The notes list for BFMV is more complicated than “simply vanilla.”  Fragrantica‘s list is as follows: lemon, grapefruit, caramel, nutmeg, gardenia, jasmine, sandalwood, patchouli, vetiver, musk, tonka. Fragranticans smell mostly vanilla in it, plus tonka bean; the other elements seem to be noted as present but not a large portion of the scent. I’d agree: vanilla and tonka, primarily. It’s not particularly sweet, either, which is nice in a vanilla fragrance.  I was expecting a floral cast, but there isn’t one: it’s mostly just vanilla-tonka.

What I don’t understand is what smells so powdery in it.  On my skin, BFMV has a good bit of powder, following its barely-citrusy opening. I do not smell much in the way of white florals or woody notes, and I don’t notice vetiver or nutmeg at all. The caramel shows up, but if I’m being honest, all it does is make me want to go buy a mini of Prada Candy.  Perhaps the powder is due to a dusty-quality patchouli making itself noticeable; whatever it is, I’m not enjoying that bit.

There is a similar dusty/powdery quality to another one of my “vanilla” fragrances, Givenchy Organza Indecence.  But OI has so much else going on (the orange, the spices, the woods) that I can forgive it a smidge of powder.  Black Flower Mexican Vanilla – not, I emphasize, very floral on me, despite its name – has placed the vanilla front and center, so there isn’t anything to distract me from the dusty qualities.  The aspect of the drydown of Havana Vanille (which does, yes, have a dusty quality in its heart) that I loved so much was its clarity and its complete lack of powderiness; it is much more like vanilla liqueur than the powdery stuff.*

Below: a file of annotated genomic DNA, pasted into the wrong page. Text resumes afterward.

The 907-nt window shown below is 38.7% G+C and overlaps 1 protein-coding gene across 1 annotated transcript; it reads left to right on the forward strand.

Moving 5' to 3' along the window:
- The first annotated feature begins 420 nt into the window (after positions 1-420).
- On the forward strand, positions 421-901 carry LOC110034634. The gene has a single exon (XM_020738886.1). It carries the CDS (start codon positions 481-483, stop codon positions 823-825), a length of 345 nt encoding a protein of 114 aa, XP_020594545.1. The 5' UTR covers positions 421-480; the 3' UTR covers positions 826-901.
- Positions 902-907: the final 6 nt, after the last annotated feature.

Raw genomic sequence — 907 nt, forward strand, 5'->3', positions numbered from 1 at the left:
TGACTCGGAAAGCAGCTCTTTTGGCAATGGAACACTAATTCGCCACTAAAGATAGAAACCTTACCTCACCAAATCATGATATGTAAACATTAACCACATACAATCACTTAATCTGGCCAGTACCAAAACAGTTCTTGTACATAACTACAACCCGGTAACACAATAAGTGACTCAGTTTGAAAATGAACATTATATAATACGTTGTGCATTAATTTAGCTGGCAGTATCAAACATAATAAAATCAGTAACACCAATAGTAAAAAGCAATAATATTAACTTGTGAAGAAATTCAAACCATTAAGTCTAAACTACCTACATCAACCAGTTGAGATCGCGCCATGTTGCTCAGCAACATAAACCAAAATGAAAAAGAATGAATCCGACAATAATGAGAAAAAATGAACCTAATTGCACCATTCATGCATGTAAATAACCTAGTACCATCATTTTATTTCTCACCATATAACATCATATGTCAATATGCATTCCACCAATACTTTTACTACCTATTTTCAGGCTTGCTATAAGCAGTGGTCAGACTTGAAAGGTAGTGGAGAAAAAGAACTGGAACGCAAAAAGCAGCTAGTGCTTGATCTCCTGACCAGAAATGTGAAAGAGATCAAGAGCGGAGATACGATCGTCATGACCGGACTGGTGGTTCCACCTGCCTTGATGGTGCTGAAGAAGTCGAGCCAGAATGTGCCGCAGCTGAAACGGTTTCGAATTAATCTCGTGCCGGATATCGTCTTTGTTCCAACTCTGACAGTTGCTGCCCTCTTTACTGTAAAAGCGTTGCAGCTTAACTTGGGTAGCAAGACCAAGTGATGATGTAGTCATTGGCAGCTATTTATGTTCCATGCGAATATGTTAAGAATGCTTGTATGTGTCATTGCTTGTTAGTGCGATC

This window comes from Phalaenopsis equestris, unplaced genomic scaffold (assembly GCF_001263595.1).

Sillage is gentle and lasting power is quite good, 6-8 hours on me where I typically get 3-5 hours’ wear out of an eau de parfum.  If you are looking for a nicely-done, unsweetened vanilla fragrance, test this one. It might be what you’re looking for.  It’s decently priced, as well: you can still pick up a 7ml spray sample for $10 including shipping, and it’s worth it if you ask me.

*Habanita nearly killed me, if you’re wondering about my tolerance for that version of “powdery.”

Well done, Dame Perfumery. It’s still not my sort of thing, but it’s competent and pleasant and engaging to wear, all the same.

Share